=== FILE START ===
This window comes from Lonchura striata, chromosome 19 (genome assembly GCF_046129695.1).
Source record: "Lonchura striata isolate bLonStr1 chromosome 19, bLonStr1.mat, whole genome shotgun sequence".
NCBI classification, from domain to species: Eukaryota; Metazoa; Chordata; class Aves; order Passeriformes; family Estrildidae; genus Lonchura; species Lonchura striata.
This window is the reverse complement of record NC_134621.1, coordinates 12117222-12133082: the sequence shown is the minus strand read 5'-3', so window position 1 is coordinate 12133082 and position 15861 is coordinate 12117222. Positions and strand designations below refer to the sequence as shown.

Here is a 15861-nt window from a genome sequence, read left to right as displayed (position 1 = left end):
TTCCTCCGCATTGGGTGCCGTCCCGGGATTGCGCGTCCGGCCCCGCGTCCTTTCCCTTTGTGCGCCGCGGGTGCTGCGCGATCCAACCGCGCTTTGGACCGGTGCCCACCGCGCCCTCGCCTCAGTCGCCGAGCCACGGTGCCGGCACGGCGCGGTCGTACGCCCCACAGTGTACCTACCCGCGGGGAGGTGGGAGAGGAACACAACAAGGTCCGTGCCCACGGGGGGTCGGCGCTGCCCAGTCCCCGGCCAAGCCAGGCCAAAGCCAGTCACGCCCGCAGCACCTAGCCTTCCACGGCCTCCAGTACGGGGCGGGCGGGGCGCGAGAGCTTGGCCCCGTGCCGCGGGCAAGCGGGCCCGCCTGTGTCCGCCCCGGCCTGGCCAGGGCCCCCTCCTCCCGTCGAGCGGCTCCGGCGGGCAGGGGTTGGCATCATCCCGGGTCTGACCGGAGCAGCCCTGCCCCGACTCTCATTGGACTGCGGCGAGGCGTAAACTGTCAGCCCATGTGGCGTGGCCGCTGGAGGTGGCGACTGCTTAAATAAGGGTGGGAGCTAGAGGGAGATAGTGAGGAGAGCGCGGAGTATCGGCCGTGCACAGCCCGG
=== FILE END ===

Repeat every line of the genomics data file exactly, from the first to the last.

This window comes from Lonchura striata, chromosome 19 (genome assembly GCF_046129695.1).
Source record: "Lonchura striata isolate bLonStr1 chromosome 19, bLonStr1.mat, whole genome shotgun sequence".
NCBI classification, from domain to species: Eukaryota; Metazoa; Chordata; class Aves; order Passeriformes; family Estrildidae; genus Lonchura; species Lonchura striata.
This window is the reverse complement of record NC_134621.1, coordinates 12117222-12133082: the sequence shown is the minus strand read 5'-3', so window position 1 is coordinate 12133082 and position 15861 is coordinate 12117222. Positions and strand designations below refer to the sequence as shown.

Here is a 15861-nt window from a genome sequence, read left to right as displayed (position 1 = left end):
TTCCTCCGCATTGGGTGCCGTCCCGGGATTGCGCGTCCGGCCCCGCGTCCTTTCCCTTTGTGCGCCGCGGGTGCTGCGCGATCCAACCGCGCTTTGGACCGGTGCCCACCGCGCCCTCGCCTCAGTCGCCGAGCCACGGTGCCGGCACGGCGCGGTCGTACGCCCCACAGTGTACCTACCCGCGGGGAGGTGGGAGAGGAACACAACAAGGTCCGTGCCCACGGGGGGTCGGCGCTGCCCAGTCCCCGGCCAAGCCAGGCCAAAGCCAGTCACGCCCGCAGCACCTAGCCTTCCACGGCCTCCAGTACGGGGCGGGCGGGGCGCGAGAGCTTGGCCCCGTGCCGCGGGCAAGCGGGCCCGCCTGTGTCCGCCCCGGCCTGGCCAGGGCCCCCTCCTCCCGTCGAGCGGCTCCGGCGGGCAGGGGTTGGCATCATCCCGGGTCTGACCGGAGCAGCCCTGCCCCGACTCTCATTGGACTGCGGCGAGGCGTAAACTGTCAGCCCATGTGGCGTGGCCGCTGGAGGTGGCGACTGCTTAAATAAGGGTGGGAGCTAGAGGGAGATAGTGAGGAGAGCGCGGAGTATCGGCCGTGCACAGCCCGG